The purpose of this unit is to engage students in applying their understanding of geometric thinking to design and describe formations and the translations and/or rotations needed to create those formations. This is explored in the context of choreographing a synchronised swimming routine and related patterns.

- Find the size of angles.
- Describe the features of regular polygons, including the size of their interior angles.
- Apply knowledge of angles, quadrilaterals, and regular polygons to problem solving contexts.

In this unit, students apply their understanding of geometry to design and describe shapes, formations, and the transformations that map one formation onto another.

To ensure engagement and participation in this unit, you should consider your students' prior knowledge of angles, polygons, quadrilaterals and problem solving tasks involving these ideas.

This cross-curricular, context-based unit aims to deliver mathematics learning, whilst encouraging differentiated, student-centred learning.

The learning opportunities in this unit can be further differentiated by providing or removing support to students, and by varying the task requirements. Ways to differentiate include:

- providing materials (e.g. shape tiles, protractors) to support students' thinking
- roaming and supporting students in a variety of groupings to ensure they understand the task at hand, the skills needed to succeed, and can apply these skills in a suitable process
- varying the amount of structured scaffolding and guided teaching you provide to students when investigating new tasks
- providing opportunities for students to create their own problems
- providing extended opportunities for students to revise and apply learning from throughout the unit
- modelling the application of ideas at every stage of the unit
- strategically organising students into pairs and small groups in order to encourage peer learning, scaffolding, and extension
- working alongside individual students (or groups of students) who require further support with specific areas of knowledge or activities (e.g.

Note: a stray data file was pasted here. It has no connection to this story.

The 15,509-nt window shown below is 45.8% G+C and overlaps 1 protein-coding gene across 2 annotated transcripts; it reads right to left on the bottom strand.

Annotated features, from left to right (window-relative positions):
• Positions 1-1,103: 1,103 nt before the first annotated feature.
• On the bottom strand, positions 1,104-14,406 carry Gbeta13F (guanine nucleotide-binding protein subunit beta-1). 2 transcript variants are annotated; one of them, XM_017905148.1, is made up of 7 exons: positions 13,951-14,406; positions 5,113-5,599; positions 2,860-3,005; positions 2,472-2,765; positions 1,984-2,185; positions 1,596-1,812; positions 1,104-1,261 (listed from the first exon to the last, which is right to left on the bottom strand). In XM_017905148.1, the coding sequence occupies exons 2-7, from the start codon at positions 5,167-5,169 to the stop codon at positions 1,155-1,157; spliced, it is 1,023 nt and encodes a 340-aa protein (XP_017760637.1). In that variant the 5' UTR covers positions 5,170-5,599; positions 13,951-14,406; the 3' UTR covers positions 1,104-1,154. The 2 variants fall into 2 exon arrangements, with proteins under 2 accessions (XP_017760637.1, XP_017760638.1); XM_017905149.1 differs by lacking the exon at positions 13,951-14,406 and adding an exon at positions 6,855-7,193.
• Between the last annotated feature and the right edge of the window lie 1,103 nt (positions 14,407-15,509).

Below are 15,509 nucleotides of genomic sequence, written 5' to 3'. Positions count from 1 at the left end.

With student interest engaged, mathematical challenges often seem more approachable than when presented in isolation. Therefore, you might find it appropriate to adapt the context presented in this unit. For example, problems could be acted out by students on land as dance formations or used to make connections with a wider focus on on swimming and water safety. Students might also be engaged by the task of creating and interrogating formations of people in other sports teams and groups.

**Structure**

The first session is an introductory activity that is aimed to spark the imagination of students, to introduce the need for a particular idea or technique in mathematics that would enable them to explore deeper into that context. It is expected that rich discussion may be had around the context and around the nature of the mathematics involved.

Following the introductory session, each subsequent session in the unit is composed of four sections: Introducing Ideas, Building Ideas, Reinforcing Ideas, and Extending Ideas.

**Introducing Ideas:** It is recommended that you allow approximately 10 minutes for students to work on these problems, either as a whole class, in groups, pairs, or as individuals. Following this, gather the students together to review the problem and to discuss ideas, issues and mathematical techniques that they noticed during the process. It may be helpful to summarise key outcomes of the discussion at this point.

**Building Ideas, Reinforcing Ideas, and Extending Ideas: **Exploration of these stages can be differentiated on the basis of individual learning needs, as demonstrated in the previous stage of each session. Some students may have managed the focus activity easily and be ready to attempt the reinforcing ideas or even the extending ideas activity straight away. These could be attempted individually or in groups or pairs, depending on students’ readiness for the activity concerned. The students remaining with the teacher could begin to work through the building ideas activity together, peeling off to complete this activity and/or to attempt the reinforcing ideas activity when they feel they have ‘got it’.

It is expected that once all the students have peeled off into independent or group work of the appropriate selection of building, reinforcing and extending activities, the teacher is freed up to check back with the ‘early peelers’ and to circulate as needed.

Importantly, students should have multiple opportunities to, throughout and at the conclusion of each session, compare, check, and discuss their ideas with peers and the teacher, and to reflect upon their ideas and developed understandings. These reflections can be demonstrated using a variety of means (e.g. written, digital note, survey, sticky notes, diagrams, marked work, videoed demonstration) and can be used to inform your planning for subsequent sessions.

The relevance of this learning can also be enhanced with the inclusion of key vocabulary from your students' home languages. For example, te reo Māori kupu such as koki (angle), taparau (polygon), koki roto (interior angle), and tapawhā (quadrilateral) might be introduced in this unit and then used throughout other mathematical learning.

- Images of synchronised swimming formations used throughout the unit